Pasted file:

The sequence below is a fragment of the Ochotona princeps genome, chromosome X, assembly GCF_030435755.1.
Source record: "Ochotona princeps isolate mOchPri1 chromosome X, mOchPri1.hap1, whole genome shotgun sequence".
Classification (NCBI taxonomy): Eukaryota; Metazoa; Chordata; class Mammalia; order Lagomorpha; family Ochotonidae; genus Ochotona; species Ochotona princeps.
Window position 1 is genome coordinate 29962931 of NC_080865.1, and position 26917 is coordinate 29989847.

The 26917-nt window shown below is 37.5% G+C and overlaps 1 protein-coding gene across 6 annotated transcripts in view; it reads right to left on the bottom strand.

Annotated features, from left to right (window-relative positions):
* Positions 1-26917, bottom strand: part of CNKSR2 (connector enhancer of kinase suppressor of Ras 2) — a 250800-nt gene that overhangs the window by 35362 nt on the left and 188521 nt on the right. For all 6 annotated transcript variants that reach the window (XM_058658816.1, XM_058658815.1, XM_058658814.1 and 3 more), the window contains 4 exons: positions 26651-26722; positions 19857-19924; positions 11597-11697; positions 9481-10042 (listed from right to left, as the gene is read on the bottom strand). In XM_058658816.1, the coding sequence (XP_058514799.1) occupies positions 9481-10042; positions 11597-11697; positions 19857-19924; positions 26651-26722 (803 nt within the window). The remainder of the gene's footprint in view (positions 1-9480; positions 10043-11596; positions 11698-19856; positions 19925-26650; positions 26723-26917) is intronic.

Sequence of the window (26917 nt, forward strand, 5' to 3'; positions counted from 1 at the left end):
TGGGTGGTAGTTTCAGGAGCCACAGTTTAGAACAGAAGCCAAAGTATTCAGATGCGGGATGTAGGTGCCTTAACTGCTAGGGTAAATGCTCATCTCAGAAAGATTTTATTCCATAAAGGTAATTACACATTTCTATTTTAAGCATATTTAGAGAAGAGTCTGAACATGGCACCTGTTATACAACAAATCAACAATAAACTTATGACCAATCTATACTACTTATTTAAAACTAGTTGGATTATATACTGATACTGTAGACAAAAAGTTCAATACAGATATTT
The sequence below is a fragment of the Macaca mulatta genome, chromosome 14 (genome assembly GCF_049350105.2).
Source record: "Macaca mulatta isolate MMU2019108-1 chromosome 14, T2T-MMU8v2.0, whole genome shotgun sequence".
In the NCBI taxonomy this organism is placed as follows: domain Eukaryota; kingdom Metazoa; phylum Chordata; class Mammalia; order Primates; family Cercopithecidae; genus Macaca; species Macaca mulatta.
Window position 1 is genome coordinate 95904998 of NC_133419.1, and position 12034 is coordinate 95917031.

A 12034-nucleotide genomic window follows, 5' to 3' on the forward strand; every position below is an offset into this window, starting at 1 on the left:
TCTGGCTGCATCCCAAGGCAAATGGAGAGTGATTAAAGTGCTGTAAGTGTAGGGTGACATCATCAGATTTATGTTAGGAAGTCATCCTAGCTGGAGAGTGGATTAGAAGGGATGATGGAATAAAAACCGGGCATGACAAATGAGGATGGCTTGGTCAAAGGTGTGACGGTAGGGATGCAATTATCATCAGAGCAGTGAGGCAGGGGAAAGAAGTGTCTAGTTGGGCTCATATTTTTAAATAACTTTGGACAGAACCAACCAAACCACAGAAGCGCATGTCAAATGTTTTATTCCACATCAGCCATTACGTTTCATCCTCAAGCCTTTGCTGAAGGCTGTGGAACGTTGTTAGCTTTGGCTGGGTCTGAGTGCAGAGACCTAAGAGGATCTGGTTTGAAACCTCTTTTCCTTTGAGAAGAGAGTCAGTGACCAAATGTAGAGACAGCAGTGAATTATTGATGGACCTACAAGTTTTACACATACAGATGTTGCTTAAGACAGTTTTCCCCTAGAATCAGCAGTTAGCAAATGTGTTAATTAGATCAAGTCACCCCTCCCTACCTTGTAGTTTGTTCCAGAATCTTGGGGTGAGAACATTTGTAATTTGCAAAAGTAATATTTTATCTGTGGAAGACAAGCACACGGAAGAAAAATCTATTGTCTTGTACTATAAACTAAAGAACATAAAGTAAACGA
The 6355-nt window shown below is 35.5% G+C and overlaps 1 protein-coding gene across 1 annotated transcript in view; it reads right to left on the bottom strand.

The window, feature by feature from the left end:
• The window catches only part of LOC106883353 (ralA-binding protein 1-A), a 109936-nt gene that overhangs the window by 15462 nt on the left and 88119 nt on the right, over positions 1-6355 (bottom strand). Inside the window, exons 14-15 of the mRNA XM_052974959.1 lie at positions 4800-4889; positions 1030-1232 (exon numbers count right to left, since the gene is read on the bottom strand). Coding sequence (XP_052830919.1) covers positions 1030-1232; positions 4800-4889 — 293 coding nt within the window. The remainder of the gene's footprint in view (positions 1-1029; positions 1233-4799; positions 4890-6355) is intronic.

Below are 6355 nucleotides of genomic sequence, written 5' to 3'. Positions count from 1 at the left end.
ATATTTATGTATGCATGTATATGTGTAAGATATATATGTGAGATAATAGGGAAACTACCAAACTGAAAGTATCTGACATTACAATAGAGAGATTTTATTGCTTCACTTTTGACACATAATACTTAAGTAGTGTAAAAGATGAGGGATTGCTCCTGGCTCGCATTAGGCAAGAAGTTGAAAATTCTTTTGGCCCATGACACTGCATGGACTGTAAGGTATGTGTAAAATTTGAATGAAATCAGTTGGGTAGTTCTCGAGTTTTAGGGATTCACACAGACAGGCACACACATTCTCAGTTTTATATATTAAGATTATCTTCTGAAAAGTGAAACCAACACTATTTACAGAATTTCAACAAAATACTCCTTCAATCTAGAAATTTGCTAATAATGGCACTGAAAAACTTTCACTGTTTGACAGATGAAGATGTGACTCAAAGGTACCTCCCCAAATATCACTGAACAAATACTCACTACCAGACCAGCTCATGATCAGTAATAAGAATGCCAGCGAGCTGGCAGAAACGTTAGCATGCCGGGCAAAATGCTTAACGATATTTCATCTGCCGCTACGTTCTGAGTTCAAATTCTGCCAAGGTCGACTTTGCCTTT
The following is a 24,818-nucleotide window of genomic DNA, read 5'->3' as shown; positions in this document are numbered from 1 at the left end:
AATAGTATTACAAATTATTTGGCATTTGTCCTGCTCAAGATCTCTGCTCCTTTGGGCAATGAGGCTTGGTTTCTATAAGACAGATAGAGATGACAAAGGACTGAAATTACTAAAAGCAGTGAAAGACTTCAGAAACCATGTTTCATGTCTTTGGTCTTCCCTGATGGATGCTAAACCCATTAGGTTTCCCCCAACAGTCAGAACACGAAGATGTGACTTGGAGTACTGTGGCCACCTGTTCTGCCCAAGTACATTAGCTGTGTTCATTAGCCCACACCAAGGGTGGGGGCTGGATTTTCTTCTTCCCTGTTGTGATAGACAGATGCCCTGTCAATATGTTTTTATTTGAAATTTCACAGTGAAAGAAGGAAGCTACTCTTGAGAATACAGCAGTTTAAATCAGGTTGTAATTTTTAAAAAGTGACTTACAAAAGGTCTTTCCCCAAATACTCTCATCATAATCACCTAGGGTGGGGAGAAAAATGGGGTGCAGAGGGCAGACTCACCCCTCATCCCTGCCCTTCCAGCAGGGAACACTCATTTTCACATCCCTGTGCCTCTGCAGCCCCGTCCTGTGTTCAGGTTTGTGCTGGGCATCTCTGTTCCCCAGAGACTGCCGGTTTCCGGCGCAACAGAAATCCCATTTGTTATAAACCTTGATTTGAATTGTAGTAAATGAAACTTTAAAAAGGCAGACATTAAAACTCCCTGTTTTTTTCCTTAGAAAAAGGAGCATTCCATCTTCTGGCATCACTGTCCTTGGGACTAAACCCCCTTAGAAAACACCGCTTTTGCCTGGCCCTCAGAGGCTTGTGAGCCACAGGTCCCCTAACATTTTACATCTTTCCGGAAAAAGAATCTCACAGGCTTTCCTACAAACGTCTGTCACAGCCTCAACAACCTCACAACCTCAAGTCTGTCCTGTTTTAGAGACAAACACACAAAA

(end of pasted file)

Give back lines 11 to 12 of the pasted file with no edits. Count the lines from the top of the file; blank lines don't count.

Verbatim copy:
Source record: "Macaca mulatta isolate MMU2019108-1 chromosome 14, T2T-MMU8v2.0, whole genome shotgun sequence".
In the NCBI taxonomy this organism is placed as follows: domain Eukaryota; kingdom Metazoa; phylum Chordata; class Mammalia; order Primates; family Cercopithecidae; genus Macaca; species Macaca mulatta.